Twitter Demographics

The data shown below were collected from the profiles of 11 tweeters who shared this research output. Click here to find out more about how the information was compiled.

Mendeley readers

The data shown below were compiled from readership statistics for 147 Mendeley readers of this research output. Click here to see the associated Mendeley record.

Geographical breakdown

Country Count As %
United Kingdom 2 1%
India 1 <1%
Australia 1 <1%
Ireland 1 <1%
United States 1 <1%
Unknown 141 96%

Demographic breakdown

Readers by professional status Count As %
Student > Bachelor 29 20%
Unspecified 26 18%
Student > Ph. D. Student 24 16%
Student > Master 24 16%
Researcher 11 7%
Other 33 22%
Readers by discipline Count As %
Medicine and Dentistry 78 53%
Unspecified 27 18%
Nursing and Health Professions 11 7%
Agricultural and Biological Sciences 10 7%
Psychology 4 3%
Other 17 12%

Attention Score in Context

This research output has an Altmetric Attention Score of 9. This is our high-level measure of the quality and quantity of online attention that it has received. This Attention Score, as well as the ranking and number of research outputs shown below, was calculated when the research output was last mentioned on 15 August 2018.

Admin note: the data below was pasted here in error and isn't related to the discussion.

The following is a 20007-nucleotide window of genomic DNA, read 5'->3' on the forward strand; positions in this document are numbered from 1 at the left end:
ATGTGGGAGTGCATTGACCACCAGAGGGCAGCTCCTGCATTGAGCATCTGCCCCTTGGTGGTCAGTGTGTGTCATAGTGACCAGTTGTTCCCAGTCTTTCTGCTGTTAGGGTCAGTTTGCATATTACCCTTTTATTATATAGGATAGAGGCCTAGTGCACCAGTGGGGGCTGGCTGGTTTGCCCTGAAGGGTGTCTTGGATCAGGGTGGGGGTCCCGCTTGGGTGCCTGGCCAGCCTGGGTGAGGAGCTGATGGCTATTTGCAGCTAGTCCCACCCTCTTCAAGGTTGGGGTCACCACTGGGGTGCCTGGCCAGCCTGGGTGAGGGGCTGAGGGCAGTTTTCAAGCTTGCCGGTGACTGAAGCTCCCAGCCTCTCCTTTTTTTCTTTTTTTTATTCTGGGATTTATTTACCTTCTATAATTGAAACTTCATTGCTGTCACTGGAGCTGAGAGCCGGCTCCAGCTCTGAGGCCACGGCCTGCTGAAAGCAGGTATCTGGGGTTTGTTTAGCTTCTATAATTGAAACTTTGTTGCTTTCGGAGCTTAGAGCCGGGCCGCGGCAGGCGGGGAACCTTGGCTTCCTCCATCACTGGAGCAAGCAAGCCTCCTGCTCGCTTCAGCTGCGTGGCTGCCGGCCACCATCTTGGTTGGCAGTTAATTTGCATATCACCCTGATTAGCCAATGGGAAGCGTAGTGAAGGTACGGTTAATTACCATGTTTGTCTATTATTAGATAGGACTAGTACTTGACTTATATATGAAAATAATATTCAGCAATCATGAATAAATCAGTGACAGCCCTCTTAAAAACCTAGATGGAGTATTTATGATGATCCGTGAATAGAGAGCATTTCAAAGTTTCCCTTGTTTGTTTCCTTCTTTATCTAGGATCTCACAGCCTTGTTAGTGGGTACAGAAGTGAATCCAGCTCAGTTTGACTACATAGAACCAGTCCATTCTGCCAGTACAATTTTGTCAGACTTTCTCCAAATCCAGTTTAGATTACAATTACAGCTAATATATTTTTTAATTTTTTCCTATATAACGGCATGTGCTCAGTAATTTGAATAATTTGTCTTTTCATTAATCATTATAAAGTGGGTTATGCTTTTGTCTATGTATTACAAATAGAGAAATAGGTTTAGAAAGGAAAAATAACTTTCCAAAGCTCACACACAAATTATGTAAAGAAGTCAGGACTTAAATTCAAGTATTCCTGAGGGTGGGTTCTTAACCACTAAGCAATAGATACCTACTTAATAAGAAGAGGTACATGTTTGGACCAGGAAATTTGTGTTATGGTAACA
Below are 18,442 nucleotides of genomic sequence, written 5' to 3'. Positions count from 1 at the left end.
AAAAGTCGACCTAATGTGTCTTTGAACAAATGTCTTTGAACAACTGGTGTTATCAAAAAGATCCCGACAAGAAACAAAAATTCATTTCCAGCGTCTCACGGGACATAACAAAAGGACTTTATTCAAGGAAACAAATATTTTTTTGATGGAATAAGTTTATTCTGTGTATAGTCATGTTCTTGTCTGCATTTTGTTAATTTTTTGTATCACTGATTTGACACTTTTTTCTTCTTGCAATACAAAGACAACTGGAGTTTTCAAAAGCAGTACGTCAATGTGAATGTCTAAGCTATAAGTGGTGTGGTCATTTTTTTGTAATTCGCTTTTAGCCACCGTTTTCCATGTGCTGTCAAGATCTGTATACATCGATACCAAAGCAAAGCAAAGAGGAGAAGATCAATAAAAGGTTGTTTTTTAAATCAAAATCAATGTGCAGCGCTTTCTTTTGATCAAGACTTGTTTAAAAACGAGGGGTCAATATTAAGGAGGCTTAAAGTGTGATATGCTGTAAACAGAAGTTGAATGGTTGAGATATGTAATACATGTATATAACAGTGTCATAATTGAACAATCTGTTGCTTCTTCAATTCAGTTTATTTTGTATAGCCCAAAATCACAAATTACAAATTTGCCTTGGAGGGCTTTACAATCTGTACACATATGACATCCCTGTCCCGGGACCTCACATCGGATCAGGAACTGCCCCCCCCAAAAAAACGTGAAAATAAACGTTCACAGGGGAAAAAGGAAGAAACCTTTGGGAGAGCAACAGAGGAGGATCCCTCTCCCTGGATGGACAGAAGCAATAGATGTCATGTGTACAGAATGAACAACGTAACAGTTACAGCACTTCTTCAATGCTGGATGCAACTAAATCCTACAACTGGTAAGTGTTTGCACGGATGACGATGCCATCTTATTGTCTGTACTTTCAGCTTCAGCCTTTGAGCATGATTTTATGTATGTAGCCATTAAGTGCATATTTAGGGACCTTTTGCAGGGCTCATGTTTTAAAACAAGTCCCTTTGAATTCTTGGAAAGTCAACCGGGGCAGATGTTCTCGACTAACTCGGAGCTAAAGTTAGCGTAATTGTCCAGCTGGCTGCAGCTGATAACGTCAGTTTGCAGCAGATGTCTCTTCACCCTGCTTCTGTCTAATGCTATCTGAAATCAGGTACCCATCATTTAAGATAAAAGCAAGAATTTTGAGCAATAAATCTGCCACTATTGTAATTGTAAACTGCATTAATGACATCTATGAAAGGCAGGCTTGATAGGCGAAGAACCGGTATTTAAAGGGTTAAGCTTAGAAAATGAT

All research outputs
#1,843,978
of 13,376,849 outputs
Outputs from Cochrane database of systematic reviews
#4,477
of 10,572 outputs
Outputs of similar age
#47,510
of 262,440 outputs
Outputs of similar age from Cochrane database of systematic reviews
#80
of 164 outputs
Altmetric has tracked 13,376,849 research outputs across all sources so far. Compared to these this one has done well and is in the 86th percentile: it's in the top 25% of all research outputs ever tracked by Altmetric.
So far Altmetric has tracked 10,572 research outputs from this source. They typically receive a lot more attention than average, with a mean Attention Score of 20.9. This one has gotten more attention than average, scoring higher than 57% of its peers.
Older research outputs will score higher simply because they've had more time to accumulate mentions. To account for age we can compare this Altmetric Attention Score to the 262,440 tracked outputs that were published within six weeks on either side of this one in any source. This one has done well, scoring higher than 81% of its contemporaries.
We're also able to compare this research output to 164 others from the same source and published within six weeks on either side of this one. This one has gotten more attention than average, scoring higher than 51% of its contemporaries.